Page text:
Now, I don’t live in District 10. (Think “Shorewood,” and you’re not too far wrong as to where District 10 is in Wisconsin. Take a look at this map from the blog Retiring Guy’s Digest; it’ll give you a good idea.) But I do know Sara. She is a hard-working, principled, honest and forthright person who believes with all her heart that Wisconsin is on the wrong track economically — and she believes if she can get to the Assembly and give the other Assemblymen and women a dose of some good Wisconsin common sense, she can make a positive difference.
This is why she’s running for office.
But because she is not wealthy, and because she’s running against three other Democrats and hasn’t any endorsements, this is very much an uphill struggle. She needs to be able to get out and meet the people of her district, bare minimum; she needs to know them, for them to know her, and traveling around takes money.
Sara is a citizen activist. She is in many ways a moderate. The independents who supported the recall, much less the statewide judicial recount of the race between David Prosser and Joanne Kloppenburg a few years ago, should like Sara if they only can find out she’s out there and shares their needs and interests.
And obviously, most Democrats are going to flock to her if she can get past the actual primary. But they won’t do that if she can’t make a go of it right now.
Personally, I think anyone who has the courage to put her money where her mouth is and run for office deserves to be supported regardless of party. But in this particular case, because I know Sara and know how hard she works — and how strong her commitment is to a better and brighter economy, to marriage equality and social justice and civil rights and safe, legal and extremely rare abortions — I believe she’d be an outstanding member of the state Assembly from her first day in office.
If you worked on the recalls, if you worked on the recount between Prosser and Kloppenburg, or if you just want to support a solid, hard-working Wisconsinite who isn’t made of money but wants and needs to run for office because she’s sure she can make a difference, please consider making a donation to Sara’s campaign at this link. It doesn’t have to be a lot; even $3, if 100 people all decided to give that, would make an enormous difference to her.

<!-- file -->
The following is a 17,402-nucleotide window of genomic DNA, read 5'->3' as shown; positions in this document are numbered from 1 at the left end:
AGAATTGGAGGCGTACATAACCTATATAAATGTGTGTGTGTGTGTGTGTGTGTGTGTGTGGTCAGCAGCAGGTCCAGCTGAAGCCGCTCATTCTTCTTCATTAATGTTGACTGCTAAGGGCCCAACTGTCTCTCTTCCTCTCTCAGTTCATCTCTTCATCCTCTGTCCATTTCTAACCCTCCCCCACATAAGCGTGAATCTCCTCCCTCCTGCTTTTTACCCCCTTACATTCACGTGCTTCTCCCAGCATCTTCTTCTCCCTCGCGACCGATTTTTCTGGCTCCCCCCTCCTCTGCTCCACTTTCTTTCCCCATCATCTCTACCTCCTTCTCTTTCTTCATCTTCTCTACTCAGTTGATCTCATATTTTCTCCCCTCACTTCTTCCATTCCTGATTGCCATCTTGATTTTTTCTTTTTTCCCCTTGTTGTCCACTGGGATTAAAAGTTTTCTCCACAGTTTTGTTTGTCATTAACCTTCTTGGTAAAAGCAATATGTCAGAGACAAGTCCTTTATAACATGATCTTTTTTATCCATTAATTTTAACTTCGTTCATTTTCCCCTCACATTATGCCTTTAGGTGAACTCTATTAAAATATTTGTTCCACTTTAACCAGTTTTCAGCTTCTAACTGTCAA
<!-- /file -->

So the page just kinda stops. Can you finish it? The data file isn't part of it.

And I know there are far more than 100 political activists in Wisconsin who want to see moderate, citizen legislators in office who aren’t beholden to special interests.
Besides, Sara not having any endorsements is actually an asset in an odd way; she’s not going to be beholden to anyone but the voters.
And isn’t that a refreshing change?
So please . . . consider donating to Sara’s campaign. And do help her get the word out that she is running.
Because we need more real, honest, hard-working Wisconsinites in the Assembly. Truly.
(Thus concludes today’s political missive. I’ll be back to baseball and writing and everything else tomorrow, no doubt.)
Folks, it’s been four years today since I started this blog. And because it’s a special day of a certain type, I figured I’d get on here and ask you for something special, too.
(No, it’s not publishing related.)
Please consider becoming an organ donor.
Why do I care about this? Well, when Michael died, as per his wishes I donated his organs. This was not easy to do — they asked a number of questions that were both difficult to answer and invasive, because by law they must ask these terrible questions (such as: did he have AIDS? Did he have any diseases you know about? If so, what?).
Fortunately, I knew this was what Michael wanted. So I persevered with these awful questions, and donated his organs. Several people were helped thereby.
At the time, we lived in Iowa, so I continue to receive newsletters from the Iowa Donor Network thanking me (and my husband) for donating his organs. If you live in Iowa, that’s where you need to go if you’re thinking about organ donation for yourself or any family members.
However, if you live in Wisconsin, if you want to donate your organs after your death, you need to go to the Wisconsin Donor Registry and sign up.
Other states, of course, have different donor registries.
Aside from that, the only other thing I’d like my readers to do today is to make sure their after-death wishes are known. It can be difficult to discuss this, especially if you are young and in the prime of life. I get that, but if Michael and I hadn’t had this conversation, I’d not have known what to do when the time came.
No one wants to think about losing a loved one at a young age. No one wants to think about themselves dying early, either.
But it happens, sometimes. And if that terrible thing does occur, it’s best for your loved ones to know exactly what they must do.